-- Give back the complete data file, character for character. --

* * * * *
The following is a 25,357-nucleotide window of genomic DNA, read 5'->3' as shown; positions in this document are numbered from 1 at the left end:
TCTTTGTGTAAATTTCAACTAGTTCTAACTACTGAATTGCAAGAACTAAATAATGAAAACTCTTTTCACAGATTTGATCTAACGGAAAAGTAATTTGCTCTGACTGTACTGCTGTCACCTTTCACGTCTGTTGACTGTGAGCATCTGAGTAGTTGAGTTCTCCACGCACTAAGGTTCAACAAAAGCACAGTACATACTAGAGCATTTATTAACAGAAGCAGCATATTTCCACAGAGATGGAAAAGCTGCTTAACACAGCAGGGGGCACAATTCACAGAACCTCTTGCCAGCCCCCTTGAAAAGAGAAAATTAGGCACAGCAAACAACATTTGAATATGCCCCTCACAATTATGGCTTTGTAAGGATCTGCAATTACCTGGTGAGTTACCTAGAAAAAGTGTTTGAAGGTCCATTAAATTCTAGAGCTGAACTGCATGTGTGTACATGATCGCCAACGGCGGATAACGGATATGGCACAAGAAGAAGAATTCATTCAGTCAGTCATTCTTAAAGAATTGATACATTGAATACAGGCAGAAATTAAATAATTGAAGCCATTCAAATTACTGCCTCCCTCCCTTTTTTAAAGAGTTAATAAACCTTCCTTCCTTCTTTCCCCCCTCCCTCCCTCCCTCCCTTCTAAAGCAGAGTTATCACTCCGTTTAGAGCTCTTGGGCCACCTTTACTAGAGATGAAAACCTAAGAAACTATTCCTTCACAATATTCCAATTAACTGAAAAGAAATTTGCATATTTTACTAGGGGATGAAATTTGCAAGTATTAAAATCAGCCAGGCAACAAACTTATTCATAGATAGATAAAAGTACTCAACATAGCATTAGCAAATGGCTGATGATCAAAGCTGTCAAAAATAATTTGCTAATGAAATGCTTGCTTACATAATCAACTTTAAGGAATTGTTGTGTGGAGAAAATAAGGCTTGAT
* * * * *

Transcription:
The following is a 25,357-nucleotide window of genomic DNA, read 5'->3' as shown; positions in this document are numbered from 1 at the left end:
TCTTTGTGTAAATTTCAACTAGTTCTAACTACTGAATTGCAAGAACTAAATAATGAAAACTCTTTTCACAGATTTGATCTAACGGAAAAGTAATTTGCTCTGACTGTACTGCTGTCACCTTTCACGTCTGTTGACTGTGAGCATCTGAGTAGTTGAGTTCTCCACGCACTAAGGTTCAACAAAAGCACAGTACATACTAGAGCATTTATTAACAGAAGCAGCATATTTCCACAGAGATGGAAAAGCTGCTTAACACAGCAGGGGGCACAATTCACAGAACCTCTTGCCAGCCCCCTTGAAAAGAGAAAATTAGGCACAGCAAACAACATTTGAATATGCCCCTCACAATTATGGCTTTGTAAGGATCTGCAATTACCTGGTGAGTTACCTAGAAAAAGTGTTTGAAGGTCCATTAAATTCTAGAGCTGAACTGCATGTGTGTACATGATCGCCAACGGCGGATAACGGATATGGCACAAGAAGAAGAATTCATTCAGTCAGTCATTCTTAAAGAATTGATACATTGAATACAGGCAGAAATTAAATAATTGAAGCCATTCAAATTACTGCCTCCCTCCCTTTTTTAAAGAGTTAATAAACCTTCCTTCCTTCTTTCCCCCCTCCCTCCCTCCCTCCCTTCTAAAGCAGAGTTATCACTCCGTTTAGAGCTCTTGGGCCACCTTTACTAGAGATGAAAACCTAAGAAACTATTCCTTCACAATATTCCAATTAACTGAAAAGAAATTTGCATATTTTACTAGGGGATGAAATTTGCAAGTATTAAAATCAGCCAGGCAACAAACTTATTCATAGATAGATAAAAGTACTCAACATAGCATTAGCAAATGGCTGATGATCAAAGCTGTCAAAAATAATTTGCTAATGAAATGCTTGCTTACATAATCAACTTTAAGGAATTGTTGTGTGGAGAAAATAAGGCTTGAT